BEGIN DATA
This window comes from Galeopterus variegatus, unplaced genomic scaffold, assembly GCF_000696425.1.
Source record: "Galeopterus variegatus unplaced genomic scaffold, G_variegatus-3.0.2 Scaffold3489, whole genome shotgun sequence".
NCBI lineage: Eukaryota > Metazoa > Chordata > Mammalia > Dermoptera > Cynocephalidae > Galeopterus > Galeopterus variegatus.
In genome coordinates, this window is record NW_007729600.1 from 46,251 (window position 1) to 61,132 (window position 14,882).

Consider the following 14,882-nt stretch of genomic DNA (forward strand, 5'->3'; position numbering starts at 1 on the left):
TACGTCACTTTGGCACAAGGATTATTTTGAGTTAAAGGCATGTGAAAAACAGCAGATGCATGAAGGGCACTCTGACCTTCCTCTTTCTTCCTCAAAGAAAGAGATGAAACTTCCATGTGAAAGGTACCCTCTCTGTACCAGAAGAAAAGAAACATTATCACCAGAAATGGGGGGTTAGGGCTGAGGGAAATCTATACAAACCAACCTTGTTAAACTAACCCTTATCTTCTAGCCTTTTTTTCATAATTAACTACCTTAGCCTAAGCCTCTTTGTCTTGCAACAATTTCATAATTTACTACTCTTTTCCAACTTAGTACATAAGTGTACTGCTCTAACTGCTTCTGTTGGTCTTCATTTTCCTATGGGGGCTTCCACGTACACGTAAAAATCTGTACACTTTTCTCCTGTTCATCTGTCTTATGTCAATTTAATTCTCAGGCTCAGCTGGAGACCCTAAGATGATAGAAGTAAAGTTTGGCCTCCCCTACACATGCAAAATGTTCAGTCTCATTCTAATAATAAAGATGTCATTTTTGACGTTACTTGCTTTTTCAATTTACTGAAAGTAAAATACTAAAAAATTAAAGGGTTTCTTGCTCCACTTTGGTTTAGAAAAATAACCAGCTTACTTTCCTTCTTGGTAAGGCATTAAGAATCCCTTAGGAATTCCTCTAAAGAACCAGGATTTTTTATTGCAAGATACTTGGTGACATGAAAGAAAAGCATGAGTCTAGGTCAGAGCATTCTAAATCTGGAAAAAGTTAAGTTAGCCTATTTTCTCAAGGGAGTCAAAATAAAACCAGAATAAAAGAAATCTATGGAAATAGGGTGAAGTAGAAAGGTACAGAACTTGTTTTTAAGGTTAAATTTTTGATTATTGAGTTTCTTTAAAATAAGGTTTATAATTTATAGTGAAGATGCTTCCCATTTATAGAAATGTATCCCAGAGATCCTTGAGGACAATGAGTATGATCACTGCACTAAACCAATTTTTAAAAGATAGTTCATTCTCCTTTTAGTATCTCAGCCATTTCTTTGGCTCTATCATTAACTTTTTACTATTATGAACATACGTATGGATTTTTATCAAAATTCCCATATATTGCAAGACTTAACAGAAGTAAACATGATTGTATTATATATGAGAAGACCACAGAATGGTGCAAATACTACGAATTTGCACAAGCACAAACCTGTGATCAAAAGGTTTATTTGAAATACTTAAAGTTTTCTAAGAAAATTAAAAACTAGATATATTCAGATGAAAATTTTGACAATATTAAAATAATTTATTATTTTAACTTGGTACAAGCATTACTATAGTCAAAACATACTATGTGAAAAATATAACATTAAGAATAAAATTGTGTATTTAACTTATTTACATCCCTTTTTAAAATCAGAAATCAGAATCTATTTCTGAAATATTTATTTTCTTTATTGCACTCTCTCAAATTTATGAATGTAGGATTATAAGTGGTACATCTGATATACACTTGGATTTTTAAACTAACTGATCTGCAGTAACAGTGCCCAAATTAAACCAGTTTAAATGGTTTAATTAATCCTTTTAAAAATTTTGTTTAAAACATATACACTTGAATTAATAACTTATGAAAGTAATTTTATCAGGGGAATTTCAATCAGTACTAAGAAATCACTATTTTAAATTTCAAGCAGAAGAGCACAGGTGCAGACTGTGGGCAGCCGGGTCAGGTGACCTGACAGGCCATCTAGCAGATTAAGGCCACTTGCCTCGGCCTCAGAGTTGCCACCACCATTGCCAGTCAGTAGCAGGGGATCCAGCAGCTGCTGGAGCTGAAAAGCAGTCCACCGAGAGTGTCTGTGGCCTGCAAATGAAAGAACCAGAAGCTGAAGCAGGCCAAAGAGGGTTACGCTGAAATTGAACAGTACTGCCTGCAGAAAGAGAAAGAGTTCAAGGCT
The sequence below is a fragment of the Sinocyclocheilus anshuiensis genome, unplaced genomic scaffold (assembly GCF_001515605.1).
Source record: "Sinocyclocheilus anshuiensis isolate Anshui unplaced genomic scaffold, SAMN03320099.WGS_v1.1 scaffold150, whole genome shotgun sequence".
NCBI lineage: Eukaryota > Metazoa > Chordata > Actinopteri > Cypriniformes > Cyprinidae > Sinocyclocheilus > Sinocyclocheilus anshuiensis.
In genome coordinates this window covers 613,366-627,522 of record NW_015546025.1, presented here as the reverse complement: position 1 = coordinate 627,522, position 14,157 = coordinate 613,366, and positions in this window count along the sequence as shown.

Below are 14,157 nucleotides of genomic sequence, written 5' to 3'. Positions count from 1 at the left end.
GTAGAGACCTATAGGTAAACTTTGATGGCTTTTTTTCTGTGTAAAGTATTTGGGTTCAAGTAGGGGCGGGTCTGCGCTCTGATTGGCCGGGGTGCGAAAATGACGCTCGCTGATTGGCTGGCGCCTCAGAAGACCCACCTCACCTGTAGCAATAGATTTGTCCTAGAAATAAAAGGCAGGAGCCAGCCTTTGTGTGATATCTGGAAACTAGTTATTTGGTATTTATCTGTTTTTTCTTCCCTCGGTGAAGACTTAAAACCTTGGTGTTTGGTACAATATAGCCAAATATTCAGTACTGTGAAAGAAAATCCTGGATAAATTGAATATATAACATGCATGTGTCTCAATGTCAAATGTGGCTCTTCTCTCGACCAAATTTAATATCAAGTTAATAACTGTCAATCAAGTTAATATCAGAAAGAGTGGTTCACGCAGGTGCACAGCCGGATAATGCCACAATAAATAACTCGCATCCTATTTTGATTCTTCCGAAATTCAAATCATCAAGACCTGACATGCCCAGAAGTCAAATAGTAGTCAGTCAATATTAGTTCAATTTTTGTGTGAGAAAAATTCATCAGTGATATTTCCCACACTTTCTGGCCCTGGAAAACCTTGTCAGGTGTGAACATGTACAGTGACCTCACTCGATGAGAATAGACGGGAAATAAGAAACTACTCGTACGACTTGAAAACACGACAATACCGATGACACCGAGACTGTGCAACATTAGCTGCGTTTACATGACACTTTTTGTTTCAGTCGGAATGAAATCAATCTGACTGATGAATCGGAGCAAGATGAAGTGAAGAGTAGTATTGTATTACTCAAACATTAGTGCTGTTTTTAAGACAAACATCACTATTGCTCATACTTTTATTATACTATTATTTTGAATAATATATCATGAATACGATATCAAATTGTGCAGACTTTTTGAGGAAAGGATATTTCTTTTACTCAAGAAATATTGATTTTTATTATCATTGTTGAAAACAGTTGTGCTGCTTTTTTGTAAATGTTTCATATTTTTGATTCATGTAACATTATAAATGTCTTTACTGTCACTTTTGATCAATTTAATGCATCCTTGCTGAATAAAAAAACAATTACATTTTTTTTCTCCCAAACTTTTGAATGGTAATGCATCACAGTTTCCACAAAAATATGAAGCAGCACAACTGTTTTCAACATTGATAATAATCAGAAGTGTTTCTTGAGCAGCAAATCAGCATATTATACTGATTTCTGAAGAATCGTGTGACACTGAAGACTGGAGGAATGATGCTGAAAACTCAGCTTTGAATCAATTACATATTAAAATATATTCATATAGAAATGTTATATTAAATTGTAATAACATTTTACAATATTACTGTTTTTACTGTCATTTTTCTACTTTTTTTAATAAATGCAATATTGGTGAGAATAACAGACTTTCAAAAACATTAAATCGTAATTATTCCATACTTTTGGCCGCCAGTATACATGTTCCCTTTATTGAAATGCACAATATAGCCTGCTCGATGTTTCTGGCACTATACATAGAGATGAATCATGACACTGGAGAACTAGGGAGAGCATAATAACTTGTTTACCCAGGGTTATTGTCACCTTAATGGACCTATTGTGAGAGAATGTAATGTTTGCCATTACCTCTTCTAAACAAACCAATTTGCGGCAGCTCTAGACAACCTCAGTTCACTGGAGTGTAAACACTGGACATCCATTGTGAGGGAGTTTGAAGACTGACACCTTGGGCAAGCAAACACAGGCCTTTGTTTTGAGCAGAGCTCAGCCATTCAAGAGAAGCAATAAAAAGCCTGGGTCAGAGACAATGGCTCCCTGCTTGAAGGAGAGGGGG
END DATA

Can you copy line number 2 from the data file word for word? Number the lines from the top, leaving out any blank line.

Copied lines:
Source record: "Galeopterus variegatus unplaced genomic scaffold, G_variegatus-3.0.2 Scaffold3489, whole genome shotgun sequence".